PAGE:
As an IOC member he was also accused of asking for gifts and inducements from Olympic bidding nations and probably helped Rio win the hosting for 2016.

Another legacy of Havelange is the lifeless spectacle of corporate sponsors filling the seats at World Cup matches, having paid over the odds to deprive genuine supporters of the experience.

The 1998 World Cup final was particularly moribund due to a majority of the seats in the Stade de France being sold to the highest bidder.

Anyone who has sat close to Brazil fans at away World Cups will have also been shocked how
unrepresentative they are of the people's game in their home country.

Despite the pervading stench of corruption, Havelange's iron grip on football meant he was greeted as a head of state, perhaps the world's premier, wherever he travelled. Jetting across the globe to be treated as royalty, perhaps only the Pope could come as close to the FIFA President.

As football grew bigger, true heads of state would fall over themselves in the hope of FIFA awarding them a World Cup finals, a situation Havelange only too easily took advantage of.

His death is no loss to our sport because the dishonesty and greed he fostered at the highest level of football continues to shame the Beautiful Game.

It will be some time football can cure itself from Havelange's poison, if it can be cured at all.

(c) Sean O'Conor & Soccerphile

Tuesday, August 23, 2016

Olympic Lessons

Olympic Lessons.

The Rio Olympic Games have just finished and that two-week fiesta every four years has rightly had the lion's share of our hearts and minds again, despite the opening of the European football calendar.

The Olympics is a useful aide-memoire that other sports are out there, rather like the Roman who was employed to whisper "Remember thou art mortal" in the ear of generals returning to the seven hills in triumph.

Rio also served, like London 2012 did, to show the public how elite sportsmen can be good role-models and do not have to cut such greedy, ill-educated figures as so many top footballers do.

The clean and honest endeavour of so many gold medallists always cast footballers' modest achievements in a poor light again, and the abundance of aggression-free joy from Olympic spectators also served to shine a light on the darker sides of the Beautiful Game.

Only two months before, Europe's top international sides had gathered in France for Euro 2016 and several city centres were left full of broken glass and blood stains. Rio has its social problems of course but they were not caused by visiting sports fans in August.

The corrupting influence of too much money is of course the salient difference between football and Olympic sports, but it is hard to see that problem improving anytime soon.

Such was the unbridled joy Rio unleashed, the start of the football season suddenly seemed distinctly unattractive.

Brazil seemed to be unaware that sports other than football existed during the games, given that swathes of empty seats was the norm at most events, with the notable exceptions of ones in which they had a shout of winning - boxing, judo and beach volleyball.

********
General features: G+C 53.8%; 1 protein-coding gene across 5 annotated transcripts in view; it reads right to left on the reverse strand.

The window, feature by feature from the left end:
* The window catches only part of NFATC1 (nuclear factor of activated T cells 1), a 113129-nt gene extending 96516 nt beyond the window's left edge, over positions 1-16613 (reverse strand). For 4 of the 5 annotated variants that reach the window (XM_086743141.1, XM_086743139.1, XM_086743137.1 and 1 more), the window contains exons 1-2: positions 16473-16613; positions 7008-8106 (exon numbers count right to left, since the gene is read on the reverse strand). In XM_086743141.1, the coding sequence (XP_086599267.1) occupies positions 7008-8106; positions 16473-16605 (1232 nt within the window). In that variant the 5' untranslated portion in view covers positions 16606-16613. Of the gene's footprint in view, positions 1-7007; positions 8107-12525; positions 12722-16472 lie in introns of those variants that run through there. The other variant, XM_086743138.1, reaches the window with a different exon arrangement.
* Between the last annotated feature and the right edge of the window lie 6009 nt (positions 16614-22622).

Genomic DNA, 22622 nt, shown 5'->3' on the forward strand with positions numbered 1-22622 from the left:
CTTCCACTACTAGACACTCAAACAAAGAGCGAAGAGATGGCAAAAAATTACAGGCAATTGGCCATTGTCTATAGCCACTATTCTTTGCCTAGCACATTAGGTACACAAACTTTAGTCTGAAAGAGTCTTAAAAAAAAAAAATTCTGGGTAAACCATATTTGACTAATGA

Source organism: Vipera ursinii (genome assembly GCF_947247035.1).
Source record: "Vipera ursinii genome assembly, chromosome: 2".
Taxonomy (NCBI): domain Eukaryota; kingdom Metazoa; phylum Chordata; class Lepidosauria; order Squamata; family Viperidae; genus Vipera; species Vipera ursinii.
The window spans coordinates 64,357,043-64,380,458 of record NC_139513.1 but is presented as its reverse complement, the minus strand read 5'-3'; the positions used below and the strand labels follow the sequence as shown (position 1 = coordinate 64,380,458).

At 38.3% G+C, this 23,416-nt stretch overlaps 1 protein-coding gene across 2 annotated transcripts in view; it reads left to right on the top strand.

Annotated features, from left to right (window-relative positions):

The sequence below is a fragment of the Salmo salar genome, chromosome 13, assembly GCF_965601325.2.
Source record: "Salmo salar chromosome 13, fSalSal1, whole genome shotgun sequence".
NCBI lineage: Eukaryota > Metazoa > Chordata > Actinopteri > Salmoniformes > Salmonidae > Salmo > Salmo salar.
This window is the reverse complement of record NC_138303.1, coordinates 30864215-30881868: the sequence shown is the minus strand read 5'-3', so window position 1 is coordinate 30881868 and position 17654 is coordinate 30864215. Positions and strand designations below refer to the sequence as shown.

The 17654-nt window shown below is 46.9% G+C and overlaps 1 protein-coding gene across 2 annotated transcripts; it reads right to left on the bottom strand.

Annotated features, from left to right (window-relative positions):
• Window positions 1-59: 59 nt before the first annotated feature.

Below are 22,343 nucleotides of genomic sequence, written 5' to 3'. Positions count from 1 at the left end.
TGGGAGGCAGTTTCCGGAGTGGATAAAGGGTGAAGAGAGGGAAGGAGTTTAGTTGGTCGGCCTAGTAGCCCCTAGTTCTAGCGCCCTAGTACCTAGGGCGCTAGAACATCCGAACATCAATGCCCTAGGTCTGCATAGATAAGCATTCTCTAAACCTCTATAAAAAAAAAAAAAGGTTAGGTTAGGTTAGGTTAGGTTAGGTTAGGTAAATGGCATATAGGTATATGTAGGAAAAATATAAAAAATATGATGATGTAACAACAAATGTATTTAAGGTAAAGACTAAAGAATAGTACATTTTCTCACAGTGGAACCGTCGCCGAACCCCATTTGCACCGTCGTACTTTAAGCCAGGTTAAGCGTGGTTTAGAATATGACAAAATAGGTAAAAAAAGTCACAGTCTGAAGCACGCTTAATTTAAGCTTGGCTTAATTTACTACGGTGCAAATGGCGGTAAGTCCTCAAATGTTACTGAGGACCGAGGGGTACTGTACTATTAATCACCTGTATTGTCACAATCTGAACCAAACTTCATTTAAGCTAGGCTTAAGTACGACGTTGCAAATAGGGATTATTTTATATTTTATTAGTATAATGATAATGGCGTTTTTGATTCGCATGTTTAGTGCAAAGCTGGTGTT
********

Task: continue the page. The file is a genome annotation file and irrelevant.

The full Maracana got its golden moment when Neymar scored the fifth and clinching spot-kick in the men's football final, but Marta & Co. missed out on a home double by losing their semi-final to Sweden. In losing the men's final, Germany missed their own football clean sweep too.

Women's football makes more sense at the Olympics than male football given the full national teams take part, but the absence of England, World Cup semi-finalists, but not an Olympic nation, jarred once more.

There should be no problem having Team GB for women, any more than there is having the British Lions play rugby now and again. Having a men's team still looks a no-go however, because qualification depends on UEFA U-21 competition, where there is no Great Britain.

Brazil's win in the men's tournament went a little way to soothing the horror of the 7-1 Maracanazo at the World Cup two years ago, and the host nation had at last a reason to get out in the streets and party, so all's well that ends well.

The golden boy's successful seizing of his big chance on the big stage closed that chapter in Brazilian football history with aplomb, but no-one should be under any illusions that Olympic success will translate into victories at the subsequent World Cup in Russia in 2018.

The sele├žao's next big short at glory is realistically the Copa America at home in 2019.

In the swirl of victory it is easy to forget that Brazil drew their first two games 0:0 with South Africa and Iraq. Only when they switched from a malfunctioning 4-3-3 to a 4-2-4 did they start scoring goals.

Brazil also had two Barcelona regulars - Neymar and Rafinha - in their final team, which contrasted with the unknown German U23s lining up against them.

The tournament rules of eight U-23 players and three overage players is perhaps the best compromise they organisers can come up with but football, try as it might, still does not seem a good fit with the Olympics, even in such a soccer-mad nation as Brazil.

And so here we are with another long season beckoning. By the law of averages, the big teams will dominate once more and it is unlikely we will see another Leicester City.

The Champions League will only become interesting in next Spring's knock-out stages and there is no big tournament to look forward to in the summer of 2017.

I will need a little time to fall back in love with football.

Bring it on.

(c) Sean O'Conor & Soccerphile